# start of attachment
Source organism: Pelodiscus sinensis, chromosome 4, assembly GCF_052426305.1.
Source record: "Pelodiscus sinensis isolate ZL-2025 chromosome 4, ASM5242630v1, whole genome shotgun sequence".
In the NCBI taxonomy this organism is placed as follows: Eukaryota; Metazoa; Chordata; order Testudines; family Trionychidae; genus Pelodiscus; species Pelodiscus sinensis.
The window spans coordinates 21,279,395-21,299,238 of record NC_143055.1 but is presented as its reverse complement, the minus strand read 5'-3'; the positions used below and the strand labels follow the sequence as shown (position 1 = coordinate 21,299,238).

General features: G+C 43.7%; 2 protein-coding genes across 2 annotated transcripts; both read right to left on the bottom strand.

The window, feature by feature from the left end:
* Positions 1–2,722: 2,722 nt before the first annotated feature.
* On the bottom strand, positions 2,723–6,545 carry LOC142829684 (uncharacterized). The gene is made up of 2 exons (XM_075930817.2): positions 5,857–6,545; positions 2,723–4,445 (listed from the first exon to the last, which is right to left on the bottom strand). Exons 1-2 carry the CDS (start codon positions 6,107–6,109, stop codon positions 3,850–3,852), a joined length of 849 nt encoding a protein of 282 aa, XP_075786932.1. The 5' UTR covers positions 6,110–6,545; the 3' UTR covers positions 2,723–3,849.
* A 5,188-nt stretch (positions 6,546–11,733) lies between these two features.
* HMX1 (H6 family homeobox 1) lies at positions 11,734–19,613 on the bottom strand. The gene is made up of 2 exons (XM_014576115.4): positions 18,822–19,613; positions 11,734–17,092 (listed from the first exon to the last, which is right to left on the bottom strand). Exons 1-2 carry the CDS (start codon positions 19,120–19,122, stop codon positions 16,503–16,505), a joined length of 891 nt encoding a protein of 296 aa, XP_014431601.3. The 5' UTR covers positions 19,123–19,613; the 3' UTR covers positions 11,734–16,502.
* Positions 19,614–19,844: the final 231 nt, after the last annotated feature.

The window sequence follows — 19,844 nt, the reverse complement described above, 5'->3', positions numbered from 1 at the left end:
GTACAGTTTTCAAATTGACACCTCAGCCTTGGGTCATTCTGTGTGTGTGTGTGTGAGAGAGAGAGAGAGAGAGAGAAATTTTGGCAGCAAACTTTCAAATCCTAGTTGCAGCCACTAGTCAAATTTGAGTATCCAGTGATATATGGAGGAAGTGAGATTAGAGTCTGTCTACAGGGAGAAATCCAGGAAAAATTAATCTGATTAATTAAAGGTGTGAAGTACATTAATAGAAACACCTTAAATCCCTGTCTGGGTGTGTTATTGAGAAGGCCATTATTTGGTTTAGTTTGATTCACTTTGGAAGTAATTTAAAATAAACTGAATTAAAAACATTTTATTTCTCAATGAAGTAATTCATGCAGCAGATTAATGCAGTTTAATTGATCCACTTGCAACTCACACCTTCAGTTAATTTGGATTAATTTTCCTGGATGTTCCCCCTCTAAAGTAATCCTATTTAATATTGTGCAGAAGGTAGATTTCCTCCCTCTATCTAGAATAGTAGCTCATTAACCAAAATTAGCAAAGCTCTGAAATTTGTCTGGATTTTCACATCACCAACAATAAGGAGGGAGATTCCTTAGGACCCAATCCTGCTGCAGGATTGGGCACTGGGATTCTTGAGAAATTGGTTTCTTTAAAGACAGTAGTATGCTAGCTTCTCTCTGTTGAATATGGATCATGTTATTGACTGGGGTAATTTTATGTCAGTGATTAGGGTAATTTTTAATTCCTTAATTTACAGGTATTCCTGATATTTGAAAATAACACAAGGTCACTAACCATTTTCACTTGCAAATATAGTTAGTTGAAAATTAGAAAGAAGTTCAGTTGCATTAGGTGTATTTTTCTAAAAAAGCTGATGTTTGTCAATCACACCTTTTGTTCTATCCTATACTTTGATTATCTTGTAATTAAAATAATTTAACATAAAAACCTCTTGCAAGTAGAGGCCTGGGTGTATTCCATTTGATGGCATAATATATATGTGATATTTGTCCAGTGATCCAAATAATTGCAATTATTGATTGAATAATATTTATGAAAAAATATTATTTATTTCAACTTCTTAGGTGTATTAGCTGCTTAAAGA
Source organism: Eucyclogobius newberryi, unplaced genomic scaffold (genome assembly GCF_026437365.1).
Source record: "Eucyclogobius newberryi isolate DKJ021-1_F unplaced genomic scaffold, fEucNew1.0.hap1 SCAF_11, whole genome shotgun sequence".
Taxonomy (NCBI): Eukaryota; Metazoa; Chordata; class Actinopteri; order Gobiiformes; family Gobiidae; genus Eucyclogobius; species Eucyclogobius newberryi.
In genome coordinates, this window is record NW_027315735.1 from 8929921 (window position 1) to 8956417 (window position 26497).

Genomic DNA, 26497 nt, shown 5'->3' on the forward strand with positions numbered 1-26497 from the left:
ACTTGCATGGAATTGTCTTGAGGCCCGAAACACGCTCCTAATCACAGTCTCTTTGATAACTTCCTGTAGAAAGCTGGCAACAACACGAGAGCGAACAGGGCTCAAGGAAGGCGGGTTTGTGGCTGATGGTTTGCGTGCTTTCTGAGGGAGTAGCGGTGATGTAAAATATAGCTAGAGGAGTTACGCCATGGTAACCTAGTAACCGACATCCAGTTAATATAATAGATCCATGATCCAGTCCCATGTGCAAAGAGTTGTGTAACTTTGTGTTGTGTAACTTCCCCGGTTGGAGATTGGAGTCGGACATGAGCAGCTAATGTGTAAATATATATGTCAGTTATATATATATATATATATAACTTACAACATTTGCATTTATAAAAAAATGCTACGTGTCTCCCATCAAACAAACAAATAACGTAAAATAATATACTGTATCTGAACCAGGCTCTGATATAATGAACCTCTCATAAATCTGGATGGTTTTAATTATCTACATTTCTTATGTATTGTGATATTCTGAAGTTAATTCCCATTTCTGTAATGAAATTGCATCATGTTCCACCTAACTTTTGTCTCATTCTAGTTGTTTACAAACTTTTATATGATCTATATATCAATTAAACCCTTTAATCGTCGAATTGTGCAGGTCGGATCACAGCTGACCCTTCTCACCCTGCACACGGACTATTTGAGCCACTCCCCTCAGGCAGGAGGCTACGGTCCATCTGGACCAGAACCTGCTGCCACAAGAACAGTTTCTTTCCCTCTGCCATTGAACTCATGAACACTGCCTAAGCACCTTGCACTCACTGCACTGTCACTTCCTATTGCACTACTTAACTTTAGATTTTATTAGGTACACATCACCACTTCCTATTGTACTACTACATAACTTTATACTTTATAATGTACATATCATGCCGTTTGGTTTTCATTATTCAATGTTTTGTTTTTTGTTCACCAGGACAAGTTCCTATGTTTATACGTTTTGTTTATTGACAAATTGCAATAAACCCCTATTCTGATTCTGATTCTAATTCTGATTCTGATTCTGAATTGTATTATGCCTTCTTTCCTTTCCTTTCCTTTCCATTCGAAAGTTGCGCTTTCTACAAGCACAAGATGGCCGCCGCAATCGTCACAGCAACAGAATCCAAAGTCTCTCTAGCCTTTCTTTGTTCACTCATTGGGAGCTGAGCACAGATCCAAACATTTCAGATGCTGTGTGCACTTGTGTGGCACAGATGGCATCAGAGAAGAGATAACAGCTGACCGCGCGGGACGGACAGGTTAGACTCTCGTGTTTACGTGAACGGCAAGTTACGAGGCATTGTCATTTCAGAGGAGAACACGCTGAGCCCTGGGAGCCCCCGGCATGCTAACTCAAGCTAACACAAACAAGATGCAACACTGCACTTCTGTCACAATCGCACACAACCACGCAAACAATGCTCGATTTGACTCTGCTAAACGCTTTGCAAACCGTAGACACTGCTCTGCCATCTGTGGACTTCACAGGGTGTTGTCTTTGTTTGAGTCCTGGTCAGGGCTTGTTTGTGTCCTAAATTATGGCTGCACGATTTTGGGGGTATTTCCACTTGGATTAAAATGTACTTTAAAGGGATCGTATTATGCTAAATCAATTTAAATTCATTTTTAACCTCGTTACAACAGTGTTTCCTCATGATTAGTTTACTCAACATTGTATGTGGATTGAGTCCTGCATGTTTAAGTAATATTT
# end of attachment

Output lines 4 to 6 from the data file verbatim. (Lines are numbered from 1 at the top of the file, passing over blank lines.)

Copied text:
The window spans coordinates 21,279,395-21,299,238 of record NC_143055.1 but is presented as its reverse complement, the minus strand read 5'-3'; the positions used below and the strand labels follow the sequence as shown (position 1 = coordinate 21,299,238).

General features: G+C 43.7%; 2 protein-coding genes across 2 annotated transcripts; both read right to left on the bottom strand.

The window, feature by feature from the left end: